As the only story artist, I felt obligated to provide a brilliant little gem to build our short around, except I couldn't think of anything, frozen as I was with fear. Thankfully, the team stepped up with an array of concepts, from my bizarre "ghost in a teapot," to Anna Bron's poignant "ice boy loves fire girl," to Alex Curtis' epic adaptation of the "Chinese paintbrush" myth. Below are some of my sketches for ghost/tea and Fire & Ice.
All work is the property of Walt Disney Animation Studios, 2010.
Ghostea was too weird, Chinese Paintbrush was too ambitious, and we couldn't figure out a satisfying ending for the star-crossed Fire and Ice sprites.
Finally, Nick Orsi helped us narrow the field to "A child draws something and it comes to life." We all did takes on this concept. Mine featured a little girl playing hopscotch on a hot summer day. When she hops into the last square, she is plunged into an underwater fantasy.
The idea was that the real world would exist in 3D and the fantasy world would be a 2D chalk drawing. I wanted it to look like a child's imagining of the ocean: full of naive wonder.
At this point, our little sunburnt girl had evolved into an African American girl thanks to some designs by Nick Orsi. I thought the concept could work just as well.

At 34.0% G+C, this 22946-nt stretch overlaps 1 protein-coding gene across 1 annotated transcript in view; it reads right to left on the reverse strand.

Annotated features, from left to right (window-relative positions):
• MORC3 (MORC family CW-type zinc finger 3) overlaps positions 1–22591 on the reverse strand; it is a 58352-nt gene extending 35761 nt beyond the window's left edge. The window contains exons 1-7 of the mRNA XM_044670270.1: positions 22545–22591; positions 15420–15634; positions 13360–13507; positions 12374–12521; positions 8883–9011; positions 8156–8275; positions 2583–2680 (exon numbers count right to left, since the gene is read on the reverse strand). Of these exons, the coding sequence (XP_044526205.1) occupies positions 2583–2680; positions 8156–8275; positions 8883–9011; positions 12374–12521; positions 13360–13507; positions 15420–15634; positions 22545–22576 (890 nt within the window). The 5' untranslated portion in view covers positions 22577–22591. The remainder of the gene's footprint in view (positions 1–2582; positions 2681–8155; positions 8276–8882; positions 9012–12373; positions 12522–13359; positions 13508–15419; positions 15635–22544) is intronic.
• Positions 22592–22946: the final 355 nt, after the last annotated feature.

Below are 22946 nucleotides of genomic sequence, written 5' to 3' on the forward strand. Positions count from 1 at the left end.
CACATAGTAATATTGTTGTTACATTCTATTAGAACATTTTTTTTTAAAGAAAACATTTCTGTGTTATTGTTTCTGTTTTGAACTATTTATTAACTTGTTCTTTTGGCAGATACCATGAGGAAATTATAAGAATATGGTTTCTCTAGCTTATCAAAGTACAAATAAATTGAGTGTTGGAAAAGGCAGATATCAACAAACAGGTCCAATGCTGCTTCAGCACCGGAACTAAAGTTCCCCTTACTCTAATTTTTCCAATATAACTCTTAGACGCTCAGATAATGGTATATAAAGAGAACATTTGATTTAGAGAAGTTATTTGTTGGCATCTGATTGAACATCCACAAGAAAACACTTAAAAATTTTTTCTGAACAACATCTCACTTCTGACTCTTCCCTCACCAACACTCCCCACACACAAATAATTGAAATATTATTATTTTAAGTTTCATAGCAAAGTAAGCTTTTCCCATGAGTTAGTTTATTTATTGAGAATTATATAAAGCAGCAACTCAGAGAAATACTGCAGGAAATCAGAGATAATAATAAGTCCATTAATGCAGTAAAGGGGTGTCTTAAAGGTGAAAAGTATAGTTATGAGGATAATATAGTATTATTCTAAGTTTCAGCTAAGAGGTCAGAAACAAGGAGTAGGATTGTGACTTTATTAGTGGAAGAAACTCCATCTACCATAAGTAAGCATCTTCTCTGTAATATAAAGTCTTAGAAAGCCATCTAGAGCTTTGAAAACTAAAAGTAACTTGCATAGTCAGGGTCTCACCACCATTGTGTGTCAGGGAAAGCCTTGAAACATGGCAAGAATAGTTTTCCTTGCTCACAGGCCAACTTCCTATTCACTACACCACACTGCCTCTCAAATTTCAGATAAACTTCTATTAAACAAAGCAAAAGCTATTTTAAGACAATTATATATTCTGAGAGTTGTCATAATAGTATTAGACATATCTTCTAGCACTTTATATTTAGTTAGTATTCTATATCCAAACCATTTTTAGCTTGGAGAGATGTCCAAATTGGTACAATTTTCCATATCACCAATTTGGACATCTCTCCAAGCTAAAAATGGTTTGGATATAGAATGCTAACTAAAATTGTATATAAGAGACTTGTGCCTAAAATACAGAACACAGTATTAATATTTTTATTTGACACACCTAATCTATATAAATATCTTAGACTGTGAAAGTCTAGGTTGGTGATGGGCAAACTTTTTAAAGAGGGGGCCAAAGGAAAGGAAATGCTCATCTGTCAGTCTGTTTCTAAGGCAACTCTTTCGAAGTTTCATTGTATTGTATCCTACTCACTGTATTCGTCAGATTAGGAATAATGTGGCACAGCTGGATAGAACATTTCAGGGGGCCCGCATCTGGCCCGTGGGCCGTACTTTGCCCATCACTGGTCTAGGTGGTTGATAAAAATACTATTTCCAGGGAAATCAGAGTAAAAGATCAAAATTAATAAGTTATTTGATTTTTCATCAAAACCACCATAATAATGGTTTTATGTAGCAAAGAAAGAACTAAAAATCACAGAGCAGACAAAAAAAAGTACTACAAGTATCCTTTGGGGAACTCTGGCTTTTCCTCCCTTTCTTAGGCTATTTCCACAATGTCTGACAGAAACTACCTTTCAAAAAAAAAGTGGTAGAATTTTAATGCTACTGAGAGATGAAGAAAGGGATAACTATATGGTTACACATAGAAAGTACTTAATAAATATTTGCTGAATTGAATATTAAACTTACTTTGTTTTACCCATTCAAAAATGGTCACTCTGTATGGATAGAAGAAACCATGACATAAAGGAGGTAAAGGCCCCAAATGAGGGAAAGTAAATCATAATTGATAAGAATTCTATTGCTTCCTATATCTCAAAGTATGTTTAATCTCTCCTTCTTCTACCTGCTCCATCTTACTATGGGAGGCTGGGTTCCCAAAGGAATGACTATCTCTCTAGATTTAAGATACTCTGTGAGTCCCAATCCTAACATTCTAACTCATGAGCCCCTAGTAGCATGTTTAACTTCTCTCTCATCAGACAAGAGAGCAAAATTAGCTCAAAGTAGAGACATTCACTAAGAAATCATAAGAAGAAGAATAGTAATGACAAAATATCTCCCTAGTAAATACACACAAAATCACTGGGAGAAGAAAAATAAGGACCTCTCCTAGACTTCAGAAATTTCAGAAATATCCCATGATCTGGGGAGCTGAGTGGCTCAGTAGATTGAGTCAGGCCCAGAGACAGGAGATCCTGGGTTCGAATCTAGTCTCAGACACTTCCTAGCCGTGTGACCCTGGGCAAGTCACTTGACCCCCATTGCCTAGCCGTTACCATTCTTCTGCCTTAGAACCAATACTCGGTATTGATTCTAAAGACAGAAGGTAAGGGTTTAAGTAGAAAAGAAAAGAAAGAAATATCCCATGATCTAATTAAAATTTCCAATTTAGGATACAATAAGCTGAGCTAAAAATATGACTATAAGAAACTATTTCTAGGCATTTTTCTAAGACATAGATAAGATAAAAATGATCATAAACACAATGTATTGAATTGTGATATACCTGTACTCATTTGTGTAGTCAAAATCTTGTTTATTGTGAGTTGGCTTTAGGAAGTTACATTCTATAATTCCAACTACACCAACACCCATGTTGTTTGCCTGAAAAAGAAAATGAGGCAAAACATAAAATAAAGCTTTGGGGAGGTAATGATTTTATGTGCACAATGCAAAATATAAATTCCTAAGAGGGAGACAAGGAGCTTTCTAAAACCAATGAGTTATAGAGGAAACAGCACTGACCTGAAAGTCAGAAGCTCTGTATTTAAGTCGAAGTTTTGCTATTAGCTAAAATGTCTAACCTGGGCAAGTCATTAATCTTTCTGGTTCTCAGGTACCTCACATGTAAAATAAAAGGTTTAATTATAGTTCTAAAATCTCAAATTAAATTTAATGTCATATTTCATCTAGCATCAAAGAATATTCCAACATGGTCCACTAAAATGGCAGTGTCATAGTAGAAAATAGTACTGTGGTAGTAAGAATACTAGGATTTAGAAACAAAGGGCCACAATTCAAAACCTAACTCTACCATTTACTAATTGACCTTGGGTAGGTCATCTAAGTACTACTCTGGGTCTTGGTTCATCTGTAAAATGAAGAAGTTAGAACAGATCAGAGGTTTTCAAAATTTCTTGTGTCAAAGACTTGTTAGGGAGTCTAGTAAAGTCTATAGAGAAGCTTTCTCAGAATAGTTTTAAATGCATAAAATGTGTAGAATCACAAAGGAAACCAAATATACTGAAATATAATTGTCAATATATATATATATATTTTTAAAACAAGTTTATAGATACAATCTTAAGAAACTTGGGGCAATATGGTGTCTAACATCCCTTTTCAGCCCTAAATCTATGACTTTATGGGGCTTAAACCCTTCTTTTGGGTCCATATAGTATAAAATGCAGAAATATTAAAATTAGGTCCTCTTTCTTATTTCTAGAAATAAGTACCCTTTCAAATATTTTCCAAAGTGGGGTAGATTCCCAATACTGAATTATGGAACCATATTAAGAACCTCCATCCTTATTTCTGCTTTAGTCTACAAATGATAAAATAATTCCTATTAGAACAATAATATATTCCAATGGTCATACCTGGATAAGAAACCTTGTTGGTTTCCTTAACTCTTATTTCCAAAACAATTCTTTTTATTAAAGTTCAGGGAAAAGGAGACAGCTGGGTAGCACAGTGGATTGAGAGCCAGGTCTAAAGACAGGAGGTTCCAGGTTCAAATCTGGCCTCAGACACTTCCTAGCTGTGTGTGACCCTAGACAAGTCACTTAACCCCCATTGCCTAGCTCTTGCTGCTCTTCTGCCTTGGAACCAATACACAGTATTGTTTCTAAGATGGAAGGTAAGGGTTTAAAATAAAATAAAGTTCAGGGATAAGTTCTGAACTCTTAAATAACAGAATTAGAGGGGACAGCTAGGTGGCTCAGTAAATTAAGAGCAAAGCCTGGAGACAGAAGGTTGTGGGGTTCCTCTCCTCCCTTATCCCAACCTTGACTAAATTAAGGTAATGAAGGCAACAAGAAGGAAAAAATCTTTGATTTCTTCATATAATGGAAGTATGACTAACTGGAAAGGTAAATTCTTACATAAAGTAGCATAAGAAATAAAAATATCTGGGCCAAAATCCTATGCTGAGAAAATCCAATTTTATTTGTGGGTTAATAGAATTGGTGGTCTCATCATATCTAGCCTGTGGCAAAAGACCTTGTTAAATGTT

After a few days of exploring, I was able to convert our chalk fantasy into a cohesive storyboard. Here's the animatic we made from my sketches, edited by Craig Peck.
Then a few weeks that blurred by. We were all dazed from lack of sleep. At some point, I painted some color keys to help get the lighters started.
I also painted the mural that comes at the very end of the short, based on fantastic fish designs by Andre Medina. Sadly, I don't have a copy of the original file (it's somewhere in the Disney vault) but you can see my work all over the sidewalk at the end of the movie.
And here, six weeks after we first got the assignment, is the finished short. Huzzah for the Disney Associates of 2010!
And now for the legal bit:
Materials produced at the Talent Development Summer Associate Program at Disney Animation 2010. Property of Walt Disney Animation Studios (“WDAS”). No use or reproduction without the prior written permission of WDAS. © Disney. All rights reserved.